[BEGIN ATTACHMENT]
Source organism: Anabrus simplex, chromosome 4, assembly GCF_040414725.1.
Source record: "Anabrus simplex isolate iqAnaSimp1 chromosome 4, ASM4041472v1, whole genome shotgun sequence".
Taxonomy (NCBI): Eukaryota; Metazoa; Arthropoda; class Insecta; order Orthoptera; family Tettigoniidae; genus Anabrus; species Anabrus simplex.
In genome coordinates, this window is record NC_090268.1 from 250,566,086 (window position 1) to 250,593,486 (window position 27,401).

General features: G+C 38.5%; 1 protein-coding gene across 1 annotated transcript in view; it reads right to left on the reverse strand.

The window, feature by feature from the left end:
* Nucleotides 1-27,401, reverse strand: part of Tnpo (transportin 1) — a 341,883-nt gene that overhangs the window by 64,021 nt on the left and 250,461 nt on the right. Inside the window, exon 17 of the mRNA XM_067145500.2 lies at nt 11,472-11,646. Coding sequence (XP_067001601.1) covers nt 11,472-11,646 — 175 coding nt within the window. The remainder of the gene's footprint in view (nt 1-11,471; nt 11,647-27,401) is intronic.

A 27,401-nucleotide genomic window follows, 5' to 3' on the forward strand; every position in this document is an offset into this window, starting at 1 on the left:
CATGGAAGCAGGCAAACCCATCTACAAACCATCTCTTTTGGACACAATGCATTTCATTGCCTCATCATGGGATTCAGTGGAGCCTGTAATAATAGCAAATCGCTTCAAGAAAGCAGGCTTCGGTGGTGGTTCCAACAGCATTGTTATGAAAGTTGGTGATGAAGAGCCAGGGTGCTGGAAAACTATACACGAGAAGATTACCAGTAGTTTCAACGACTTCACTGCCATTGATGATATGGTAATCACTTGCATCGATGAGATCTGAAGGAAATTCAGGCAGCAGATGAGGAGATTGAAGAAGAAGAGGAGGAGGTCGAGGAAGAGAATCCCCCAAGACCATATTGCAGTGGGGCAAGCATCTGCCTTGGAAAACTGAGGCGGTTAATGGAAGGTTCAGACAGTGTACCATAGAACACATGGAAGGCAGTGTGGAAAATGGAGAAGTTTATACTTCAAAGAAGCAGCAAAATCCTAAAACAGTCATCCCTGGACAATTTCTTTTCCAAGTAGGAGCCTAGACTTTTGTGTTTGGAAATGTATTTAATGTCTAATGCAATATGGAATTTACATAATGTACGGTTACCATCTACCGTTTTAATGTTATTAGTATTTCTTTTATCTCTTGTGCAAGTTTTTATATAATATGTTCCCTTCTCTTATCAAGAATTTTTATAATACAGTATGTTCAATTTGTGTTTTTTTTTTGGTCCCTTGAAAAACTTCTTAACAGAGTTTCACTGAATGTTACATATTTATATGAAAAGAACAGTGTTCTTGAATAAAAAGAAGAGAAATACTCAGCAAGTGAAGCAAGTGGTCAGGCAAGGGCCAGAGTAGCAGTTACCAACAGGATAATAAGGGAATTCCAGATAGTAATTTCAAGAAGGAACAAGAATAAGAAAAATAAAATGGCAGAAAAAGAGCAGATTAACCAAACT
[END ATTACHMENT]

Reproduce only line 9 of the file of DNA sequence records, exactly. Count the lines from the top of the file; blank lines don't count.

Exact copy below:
CATGGAAGCAGGCAAACCCATCTACAAACCATCTCTTTTGGACACAATGCATTTCATTGCCTCATCATGGGATTCAGTGGAGCCTGTAATAATAGCAAATCGCTTCAAGAAAGCAGGCTTCGGTGGTGGTTCCAACAGCATTGTTATGAAAGTTGGTGATGAAGAGCCAGGGTGCTGGAAAACTATACACGAGAAGATTACCAGTAGTTTCAACGACTTCACTGCCATTGATGATATGGTAATCACTTGCATCGATGAGATCTGAAGGAAATTCAGGCAGCAGATGAGGAGATTGAAGAAGAAGAGGAGGAGGTCGAGGAAGAGAATCCCCCAAGACCATATTGCAGTGGGGCAAGCATCTGCCTTGGAAAACTGAGGCGGTTAATGGAAGGTTCAGACAGTGTACCATAGAACACATGGAAGGCAGTGTGGAAAATGGAGAAGTTTATACTTCAAAGAAGCAGCAAAATCCTAAAACAGTCATCCCTGGACAATTTCTTTTCCAAGTAGGAGCCTAGACTTTTGTGTTTGGAAATGTATTTAATGTCTAATGCAATATGGAATTTACATAATGTACGGTTACCATCTACCGTTTTAATGTTATTAGTATTTCTTTTATCTCTTGTGCAAGTTTTTATATAATATGTTCCCTTCTCTTATCAAGAATTTTTATAATACAGTATGTTCAATTTGTGTTTTTTTTTTGGTCCCTTGAAAAACTTCTTAACAGAGTTTCACTGAATGTTACATATTTATATGAAAAGAACAGTGTTCTTGAATAAAAAGAAGAGAAATACTCAGCAAGTGAAGCAAGTGGTCAGGCAAGGGCCAGAGTAGCAGTTACCAACAGGATAATAAGGGAATTCCAGATAGTAATTTCAAGAAGGAACAAGAATAAGAAAAATAAAATGGCAGAAAAAGAGCAGATTAACCAAACT